After each use , follow the manufacturer's instructions for wiping down and cleaning your breast pump and tubing. Wash your breast flanges and breast milk storage containers in hot, soapy water. Then, rinse them well and allow them to completely dry so they'll be ready to use when you need them next.

Take Care of Yourself

When you're taking care of a little one, and there's always so much to do, it's easy to put yourself last.

If you don't take care of yourself, it can affect your breast milk supply.

So, try your best to eat a well-balanced diet with extra calories, drink plenty of fluids, and get some rest.

When to Consider Pumping to Increase Breast Milk Supply

  • You Have a Low Breast Milk Supply: Many things can cause a low breast milk supply. But, breastfeeding more often and pumping after and in-between feedings can help to increase a low supply.
  • There's a Problem at Birth: If your child is born with an illness or another issue that requires special care in a Neonatal Intensive Care Unit (NICU), you may have to be separated from your baby after the delivery. Pumping will allow you to begin building up your breast milk supply while you wait to put your baby to the breast.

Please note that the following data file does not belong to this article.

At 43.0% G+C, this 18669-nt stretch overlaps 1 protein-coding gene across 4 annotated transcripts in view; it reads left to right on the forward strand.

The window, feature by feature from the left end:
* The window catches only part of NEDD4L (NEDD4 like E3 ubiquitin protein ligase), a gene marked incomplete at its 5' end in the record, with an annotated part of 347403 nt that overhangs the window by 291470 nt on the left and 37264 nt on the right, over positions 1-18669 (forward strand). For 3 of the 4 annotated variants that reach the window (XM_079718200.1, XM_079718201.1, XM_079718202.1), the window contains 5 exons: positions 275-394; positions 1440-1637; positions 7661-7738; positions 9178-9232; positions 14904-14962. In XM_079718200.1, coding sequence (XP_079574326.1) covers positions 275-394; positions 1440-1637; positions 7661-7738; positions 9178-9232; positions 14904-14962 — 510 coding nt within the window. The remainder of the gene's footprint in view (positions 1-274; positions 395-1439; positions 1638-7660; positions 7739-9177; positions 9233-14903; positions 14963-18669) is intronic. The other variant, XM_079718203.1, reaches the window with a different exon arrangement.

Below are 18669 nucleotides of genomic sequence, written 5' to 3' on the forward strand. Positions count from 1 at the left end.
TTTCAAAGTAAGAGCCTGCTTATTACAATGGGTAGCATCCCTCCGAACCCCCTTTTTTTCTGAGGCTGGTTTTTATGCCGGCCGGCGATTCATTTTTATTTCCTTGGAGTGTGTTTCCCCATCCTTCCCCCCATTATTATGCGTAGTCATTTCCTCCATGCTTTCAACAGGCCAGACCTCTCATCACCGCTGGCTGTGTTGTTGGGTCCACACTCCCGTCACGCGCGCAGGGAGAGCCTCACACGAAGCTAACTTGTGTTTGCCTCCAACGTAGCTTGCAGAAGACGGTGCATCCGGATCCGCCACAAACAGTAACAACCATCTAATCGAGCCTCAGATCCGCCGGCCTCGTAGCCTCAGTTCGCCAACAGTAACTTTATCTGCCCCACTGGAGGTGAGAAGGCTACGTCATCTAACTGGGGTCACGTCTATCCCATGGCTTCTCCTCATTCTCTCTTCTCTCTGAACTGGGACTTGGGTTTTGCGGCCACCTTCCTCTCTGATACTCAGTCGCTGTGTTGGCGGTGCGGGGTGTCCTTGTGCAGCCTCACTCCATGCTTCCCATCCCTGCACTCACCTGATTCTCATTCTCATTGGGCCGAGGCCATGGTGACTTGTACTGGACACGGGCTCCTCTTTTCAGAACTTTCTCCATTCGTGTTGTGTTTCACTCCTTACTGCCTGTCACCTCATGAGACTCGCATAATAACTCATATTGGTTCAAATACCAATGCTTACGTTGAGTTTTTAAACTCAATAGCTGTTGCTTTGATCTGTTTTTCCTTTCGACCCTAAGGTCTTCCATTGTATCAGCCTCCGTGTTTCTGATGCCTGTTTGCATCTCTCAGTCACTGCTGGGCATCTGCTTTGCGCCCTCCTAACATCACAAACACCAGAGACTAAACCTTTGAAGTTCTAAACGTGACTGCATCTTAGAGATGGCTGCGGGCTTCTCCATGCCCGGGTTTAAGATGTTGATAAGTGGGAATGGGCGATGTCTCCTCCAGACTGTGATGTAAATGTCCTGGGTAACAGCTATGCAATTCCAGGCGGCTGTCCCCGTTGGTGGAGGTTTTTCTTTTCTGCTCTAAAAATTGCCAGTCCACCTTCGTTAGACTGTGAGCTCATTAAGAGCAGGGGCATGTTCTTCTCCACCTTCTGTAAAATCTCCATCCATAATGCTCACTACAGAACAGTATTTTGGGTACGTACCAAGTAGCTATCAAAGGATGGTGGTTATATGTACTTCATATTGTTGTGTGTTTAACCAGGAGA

• Your Baby Is Born Premature: Depending on how early your preemie arrives, you may not be able to breastfeed for a while. Pumping will help you to build up your supply. Plus, once your child can tolerate feedings, she can have the breast milk that you pump through a feeding tube or in a bottle.
  • You Are Adopting: When your body does not go through pregnancy and delivery, it doesn't know that you need breast milk. Creating a milk supply to breastfeed an adopted baby might be a challenge, but it can be done. Pumping along with the use of medications or herbs will give you better results.
  • You Have to Be Separated From Your Child: If you need to be away from your baby for a short period due to a hospitalization, a business trip, or a vacation, you should pump to maintain your breast milk supply until you can breastfeed again.
  • You Wish to Relactate: If you have stopped breastfeeding altogether and then decide that you want to begin nursing again, pumping can help you to rebuild your breast milk supply.